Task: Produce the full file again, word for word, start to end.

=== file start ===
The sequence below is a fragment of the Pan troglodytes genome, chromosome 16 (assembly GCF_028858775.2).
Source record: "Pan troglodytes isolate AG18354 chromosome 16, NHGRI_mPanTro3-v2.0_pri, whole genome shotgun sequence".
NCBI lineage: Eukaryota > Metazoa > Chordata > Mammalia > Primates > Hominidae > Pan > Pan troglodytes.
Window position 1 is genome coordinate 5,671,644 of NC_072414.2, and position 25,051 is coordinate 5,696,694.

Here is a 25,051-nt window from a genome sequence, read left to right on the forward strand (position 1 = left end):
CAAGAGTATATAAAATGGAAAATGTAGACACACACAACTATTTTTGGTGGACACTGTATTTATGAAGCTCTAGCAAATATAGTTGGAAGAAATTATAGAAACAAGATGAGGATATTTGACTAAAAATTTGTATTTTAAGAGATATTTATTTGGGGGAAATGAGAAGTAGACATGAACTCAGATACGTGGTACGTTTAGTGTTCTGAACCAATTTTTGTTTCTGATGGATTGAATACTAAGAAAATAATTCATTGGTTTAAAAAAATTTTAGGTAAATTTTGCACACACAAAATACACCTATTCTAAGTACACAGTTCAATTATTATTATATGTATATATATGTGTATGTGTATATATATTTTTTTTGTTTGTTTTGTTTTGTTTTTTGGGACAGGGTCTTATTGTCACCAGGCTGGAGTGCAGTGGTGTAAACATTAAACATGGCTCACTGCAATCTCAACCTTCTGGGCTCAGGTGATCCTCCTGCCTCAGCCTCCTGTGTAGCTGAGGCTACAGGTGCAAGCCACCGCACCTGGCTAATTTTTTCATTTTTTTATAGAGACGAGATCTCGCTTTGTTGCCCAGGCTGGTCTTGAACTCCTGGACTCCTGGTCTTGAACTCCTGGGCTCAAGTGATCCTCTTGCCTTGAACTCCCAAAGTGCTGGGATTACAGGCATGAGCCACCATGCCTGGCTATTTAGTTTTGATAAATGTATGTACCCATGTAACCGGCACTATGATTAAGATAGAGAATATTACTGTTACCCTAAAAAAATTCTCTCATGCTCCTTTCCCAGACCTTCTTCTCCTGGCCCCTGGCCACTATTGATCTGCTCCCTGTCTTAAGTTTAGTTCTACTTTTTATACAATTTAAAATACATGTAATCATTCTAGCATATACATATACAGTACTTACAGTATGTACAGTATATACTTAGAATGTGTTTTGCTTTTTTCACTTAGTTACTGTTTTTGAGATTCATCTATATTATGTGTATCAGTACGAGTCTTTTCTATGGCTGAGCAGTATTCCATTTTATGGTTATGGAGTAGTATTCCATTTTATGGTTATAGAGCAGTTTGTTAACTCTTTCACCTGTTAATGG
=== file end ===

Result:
The sequence below is a fragment of the Pan troglodytes genome, chromosome 16 (assembly GCF_028858775.2).
Source record: "Pan troglodytes isolate AG18354 chromosome 16, NHGRI_mPanTro3-v2.0_pri, whole genome shotgun sequence".
NCBI lineage: Eukaryota > Metazoa > Chordata > Mammalia > Primates > Hominidae > Pan > Pan troglodytes.
Window position 1 is genome coordinate 5,671,644 of NC_072414.2, and position 25,051 is coordinate 5,696,694.

Here is a 25,051-nt window from a genome sequence, read left to right on the forward strand (position 1 = left end):
CAAGAGTATATAAAATGGAAAATGTAGACACACACAACTATTTTTGGTGGACACTGTATTTATGAAGCTCTAGCAAATATAGTTGGAAGAAATTATAGAAACAAGATGAGGATATTTGACTAAAAATTTGTATTTTAAGAGATATTTATTTGGGGGAAATGAGAAGTAGACATGAACTCAGATACGTGGTACGTTTAGTGTTCTGAACCAATTTTTGTTTCTGATGGATTGAATACTAAGAAAATAATTCATTGGTTTAAAAAAATTTTAGGTAAATTTTGCACACACAAAATACACCTATTCTAAGTACACAGTTCAATTATTATTATATGTATATATATGTGTATGTGTATATATATTTTTTTTGTTTGTTTTGTTTTGTTTTTTGGGACAGGGTCTTATTGTCACCAGGCTGGAGTGCAGTGGTGTAAACATTAAACATGGCTCACTGCAATCTCAACCTTCTGGGCTCAGGTGATCCTCCTGCCTCAGCCTCCTGTGTAGCTGAGGCTACAGGTGCAAGCCACCGCACCTGGCTAATTTTTTCATTTTTTTATAGAGACGAGATCTCGCTTTGTTGCCCAGGCTGGTCTTGAACTCCTGGACTCCTGGTCTTGAACTCCTGGGCTCAAGTGATCCTCTTGCCTTGAACTCCCAAAGTGCTGGGATTACAGGCATGAGCCACCATGCCTGGCTATTTAGTTTTGATAAATGTATGTACCCATGTAACCGGCACTATGATTAAGATAGAGAATATTACTGTTACCCTAAAAAAATTCTCTCATGCTCCTTTCCCAGACCTTCTTCTCCTGGCCCCTGGCCACTATTGATCTGCTCCCTGTCTTAAGTTTAGTTCTACTTTTTATACAATTTAAAATACATGTAATCATTCTAGCATATACATATACAGTACTTACAGTATGTACAGTATATACTTAGAATGTGTTTTGCTTTTTTCACTTAGTTACTGTTTTTGAGATTCATCTATATTATGTGTATCAGTACGAGTCTTTTCTATGGCTGAGCAGTATTCCATTTTATGGTTATGGAGTAGTATTCCATTTTATGGTTATAGAGCAGTTTGTTAACTCTTTCACCTGTTAATGG